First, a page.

Energy Conversion processes
Almost 90 per cent of the world’s current energy supply is based on fossil or mineral sources, oil, coal, gas and uranium.
Only 10 per cent comes from renewable sources, especially hydro-power and biomass, while the share of solar and wind energy is below 1 per cent.
The following table indicates the pattern of primary consumption in the world:
Table 3.1 Primary energy consumption in the world:
|Energy source||World-wide consumption||Percentage|
|Solar||0.1 TWH||1.10 3|
|Geo-thermal energy||76 TWH||0.1|
It is undisputed that this structure of supply involves three problems: if consumption rates do not change, reserves of non-renewable energy will largely run out in one or two generations; the waste products caused by consumption in the water, the earth and in the atmosphere threaten mankind and the environment; and finally the cost of this shortage and the effects on consumption will be too much.
The use of energy is increasing day by day and according to an estimate oil and gas will be in shortage after 2050 AD and coal reserves will also fall short after 2200 AD. Even today, there are problems in coal mining. The world supply of natural gas is also limited.
Nuclear power, which amounted to over 5 per cent of global energy production accounts for very limited use and after the Chernobyl accident more technological precautions are needed. At present, there is a need for adopting methods for conservation of energy resources and also to develop and use more and more renewable energy sources.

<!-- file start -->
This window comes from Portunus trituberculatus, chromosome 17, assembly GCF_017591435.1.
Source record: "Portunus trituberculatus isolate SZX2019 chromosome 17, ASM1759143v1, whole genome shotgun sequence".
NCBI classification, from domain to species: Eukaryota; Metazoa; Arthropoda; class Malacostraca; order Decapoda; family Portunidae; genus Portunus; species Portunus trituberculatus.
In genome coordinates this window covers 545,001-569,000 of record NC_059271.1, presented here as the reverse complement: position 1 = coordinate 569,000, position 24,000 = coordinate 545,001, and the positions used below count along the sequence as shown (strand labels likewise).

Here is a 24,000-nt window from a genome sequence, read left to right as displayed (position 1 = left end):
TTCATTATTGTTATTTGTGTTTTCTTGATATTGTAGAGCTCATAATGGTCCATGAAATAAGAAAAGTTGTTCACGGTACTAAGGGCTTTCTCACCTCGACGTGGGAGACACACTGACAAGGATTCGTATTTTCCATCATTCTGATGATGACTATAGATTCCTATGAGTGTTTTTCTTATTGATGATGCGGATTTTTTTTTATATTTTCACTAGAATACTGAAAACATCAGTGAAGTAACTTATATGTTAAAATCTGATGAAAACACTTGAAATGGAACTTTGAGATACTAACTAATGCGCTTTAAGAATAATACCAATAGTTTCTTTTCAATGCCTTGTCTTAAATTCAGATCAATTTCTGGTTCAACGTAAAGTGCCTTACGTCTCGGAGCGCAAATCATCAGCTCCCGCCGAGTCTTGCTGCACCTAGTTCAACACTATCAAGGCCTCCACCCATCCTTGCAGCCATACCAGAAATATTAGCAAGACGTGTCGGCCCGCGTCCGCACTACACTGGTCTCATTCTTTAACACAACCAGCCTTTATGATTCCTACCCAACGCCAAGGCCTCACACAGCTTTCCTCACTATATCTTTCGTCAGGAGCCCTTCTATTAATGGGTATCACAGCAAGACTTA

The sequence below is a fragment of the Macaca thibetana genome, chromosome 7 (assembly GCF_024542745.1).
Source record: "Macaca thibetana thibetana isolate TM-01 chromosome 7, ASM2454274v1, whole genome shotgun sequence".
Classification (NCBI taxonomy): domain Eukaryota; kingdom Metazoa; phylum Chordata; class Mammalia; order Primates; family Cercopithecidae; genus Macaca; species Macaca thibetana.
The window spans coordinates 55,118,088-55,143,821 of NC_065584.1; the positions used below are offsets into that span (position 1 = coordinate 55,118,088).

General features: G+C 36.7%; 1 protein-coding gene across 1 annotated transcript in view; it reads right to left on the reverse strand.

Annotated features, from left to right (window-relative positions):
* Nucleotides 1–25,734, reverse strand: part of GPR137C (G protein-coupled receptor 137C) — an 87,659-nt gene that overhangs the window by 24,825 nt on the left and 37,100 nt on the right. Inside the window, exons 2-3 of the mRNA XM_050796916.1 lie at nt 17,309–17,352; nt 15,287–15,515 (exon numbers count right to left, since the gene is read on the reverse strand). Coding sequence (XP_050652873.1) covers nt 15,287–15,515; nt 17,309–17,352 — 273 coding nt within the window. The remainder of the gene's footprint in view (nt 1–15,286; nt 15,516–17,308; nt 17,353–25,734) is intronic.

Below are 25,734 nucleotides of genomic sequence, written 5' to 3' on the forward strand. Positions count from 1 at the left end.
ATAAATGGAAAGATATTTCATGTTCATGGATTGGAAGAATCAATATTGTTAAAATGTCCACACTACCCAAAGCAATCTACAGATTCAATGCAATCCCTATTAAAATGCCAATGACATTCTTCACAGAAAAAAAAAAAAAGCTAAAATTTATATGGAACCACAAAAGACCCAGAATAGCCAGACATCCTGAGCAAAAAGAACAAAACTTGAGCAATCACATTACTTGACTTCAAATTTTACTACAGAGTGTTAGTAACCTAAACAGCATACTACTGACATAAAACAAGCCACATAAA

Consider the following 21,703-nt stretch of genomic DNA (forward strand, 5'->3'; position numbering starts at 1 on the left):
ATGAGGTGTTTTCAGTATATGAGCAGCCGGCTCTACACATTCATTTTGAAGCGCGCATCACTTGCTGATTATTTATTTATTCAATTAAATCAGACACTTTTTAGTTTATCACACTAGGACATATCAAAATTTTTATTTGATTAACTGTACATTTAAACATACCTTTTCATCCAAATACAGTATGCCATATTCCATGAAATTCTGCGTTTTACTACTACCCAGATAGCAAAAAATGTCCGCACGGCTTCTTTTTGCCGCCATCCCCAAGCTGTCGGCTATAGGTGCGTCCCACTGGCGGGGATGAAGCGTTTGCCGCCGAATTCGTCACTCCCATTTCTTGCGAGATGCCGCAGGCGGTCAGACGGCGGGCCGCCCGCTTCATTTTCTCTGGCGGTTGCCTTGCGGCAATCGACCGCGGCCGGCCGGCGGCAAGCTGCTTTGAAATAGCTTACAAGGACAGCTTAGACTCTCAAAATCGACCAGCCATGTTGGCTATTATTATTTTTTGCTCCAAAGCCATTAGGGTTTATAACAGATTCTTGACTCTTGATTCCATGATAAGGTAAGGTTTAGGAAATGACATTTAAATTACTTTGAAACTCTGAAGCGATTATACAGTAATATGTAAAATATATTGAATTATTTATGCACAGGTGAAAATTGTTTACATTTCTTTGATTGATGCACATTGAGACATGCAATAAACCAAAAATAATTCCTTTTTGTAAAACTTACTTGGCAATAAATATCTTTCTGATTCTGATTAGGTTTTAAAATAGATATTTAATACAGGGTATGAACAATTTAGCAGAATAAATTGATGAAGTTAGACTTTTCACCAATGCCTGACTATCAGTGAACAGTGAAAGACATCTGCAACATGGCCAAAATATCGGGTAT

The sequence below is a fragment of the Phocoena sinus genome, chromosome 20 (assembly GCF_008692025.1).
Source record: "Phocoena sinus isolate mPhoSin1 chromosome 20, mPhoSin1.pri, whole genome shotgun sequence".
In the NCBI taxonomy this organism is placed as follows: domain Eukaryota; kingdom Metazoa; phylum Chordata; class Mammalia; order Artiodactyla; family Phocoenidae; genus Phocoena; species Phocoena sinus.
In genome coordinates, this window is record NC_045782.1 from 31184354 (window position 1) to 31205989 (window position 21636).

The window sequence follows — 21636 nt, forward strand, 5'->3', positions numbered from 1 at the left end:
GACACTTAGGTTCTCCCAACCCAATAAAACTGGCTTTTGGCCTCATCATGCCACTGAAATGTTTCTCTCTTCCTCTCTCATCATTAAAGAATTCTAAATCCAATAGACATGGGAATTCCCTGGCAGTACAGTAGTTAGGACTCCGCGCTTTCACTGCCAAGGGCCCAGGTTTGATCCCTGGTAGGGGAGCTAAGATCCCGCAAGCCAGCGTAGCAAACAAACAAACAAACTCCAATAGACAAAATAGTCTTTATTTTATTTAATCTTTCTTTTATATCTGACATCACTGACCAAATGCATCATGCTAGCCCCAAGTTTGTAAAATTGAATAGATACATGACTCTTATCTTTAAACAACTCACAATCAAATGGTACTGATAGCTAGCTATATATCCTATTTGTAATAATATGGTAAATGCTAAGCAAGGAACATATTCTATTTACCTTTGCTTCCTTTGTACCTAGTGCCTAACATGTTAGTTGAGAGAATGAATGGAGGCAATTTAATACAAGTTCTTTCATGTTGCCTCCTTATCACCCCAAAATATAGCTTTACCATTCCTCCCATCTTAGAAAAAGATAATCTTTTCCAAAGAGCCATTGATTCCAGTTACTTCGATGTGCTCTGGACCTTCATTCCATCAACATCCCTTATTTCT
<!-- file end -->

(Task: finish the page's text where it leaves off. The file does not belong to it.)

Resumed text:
The conservation methods should be applied for coal, petroleum and natural gas in order to preserve these resources, so that their use may be possible for a longer period and their environmental effects can be minimised. The coal mines have become deeper in most of the countries; therefore, new techniques should be applied.
The new methods like gasification may help in deeper mining operations. The coal should be classified and cleared at production centres itself. The use of secondary coal products like coal tar, ammonium sulphate, gas, light oil, benzol, sulphur, etc., should be made. A better transportation and marketing system as well as research in use and mining of coal should be applied.
The conservation of petroleum or mineral oil is the need of the time because the availability of petro-reserves is limited and the use of oil is increasing day by day especially in the field of transportation.
The following steps may help in conservation of petroleum:
(i) Reduction of the consumption of petroleum,
(ii) Development of such engines which consume lesser petroleum,
(iii) Intensive survey for new resources,
(iv) Exploitation of oil resources from ocean floors,
(v) Correct estimation of available resources,
(vi) New techniques for oil drilling and refining should be developed,
(vii) To reduce petroleum consumption in certain areas such as for military purposes,
(viii) To develop alternative source of energy for automobiles, etc.,
(ix) International cooperation in reduction of the consumption of petro-products, and
(x) Research institutes working in this field should intensify their work.